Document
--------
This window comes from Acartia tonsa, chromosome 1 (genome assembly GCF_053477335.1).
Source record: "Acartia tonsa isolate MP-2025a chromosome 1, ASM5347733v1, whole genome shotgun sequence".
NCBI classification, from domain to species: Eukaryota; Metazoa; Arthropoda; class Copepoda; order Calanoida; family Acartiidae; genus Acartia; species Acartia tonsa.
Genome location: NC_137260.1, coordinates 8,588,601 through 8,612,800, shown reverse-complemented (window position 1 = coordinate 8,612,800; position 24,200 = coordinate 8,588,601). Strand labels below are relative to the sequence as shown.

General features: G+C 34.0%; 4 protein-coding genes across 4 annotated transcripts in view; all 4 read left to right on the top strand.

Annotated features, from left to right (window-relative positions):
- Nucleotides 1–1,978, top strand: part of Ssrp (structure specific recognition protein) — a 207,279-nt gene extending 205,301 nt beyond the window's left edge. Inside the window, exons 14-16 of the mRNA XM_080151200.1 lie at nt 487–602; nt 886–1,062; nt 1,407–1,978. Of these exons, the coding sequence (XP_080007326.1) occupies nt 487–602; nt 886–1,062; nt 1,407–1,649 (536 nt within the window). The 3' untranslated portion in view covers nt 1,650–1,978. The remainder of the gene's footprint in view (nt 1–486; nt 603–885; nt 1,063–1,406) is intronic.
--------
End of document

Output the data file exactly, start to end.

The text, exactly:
This window comes from Acartia tonsa, chromosome 1 (genome assembly GCF_053477335.1).
Source record: "Acartia tonsa isolate MP-2025a chromosome 1, ASM5347733v1, whole genome shotgun sequence".
NCBI classification, from domain to species: Eukaryota; Metazoa; Arthropoda; class Copepoda; order Calanoida; family Acartiidae; genus Acartia; species Acartia tonsa.
Genome location: NC_137260.1, coordinates 8,588,601 through 8,612,800, shown reverse-complemented (window position 1 = coordinate 8,612,800; position 24,200 = coordinate 8,588,601). Strand labels below are relative to the sequence as shown.

General features: G+C 34.0%; 4 protein-coding genes across 4 annotated transcripts in view; all 4 read left to right on the top strand.

Annotated features, from left to right (window-relative positions):
- Nucleotides 1–1,978, top strand: part of Ssrp (structure specific recognition protein) — a 207,279-nt gene extending 205,301 nt beyond the window's left edge. Inside the window, exons 14-16 of the mRNA XM_080151200.1 lie at nt 487–602; nt 886–1,062; nt 1,407–1,978. Of these exons, the coding sequence (XP_080007326.1) occupies nt 487–602; nt 886–1,062; nt 1,407–1,649 (536 nt within the window). The 3' untranslated portion in view covers nt 1,650–1,978. The remainder of the gene's footprint in view (nt 1–486; nt 603–885; nt 1,063–1,406) is intronic.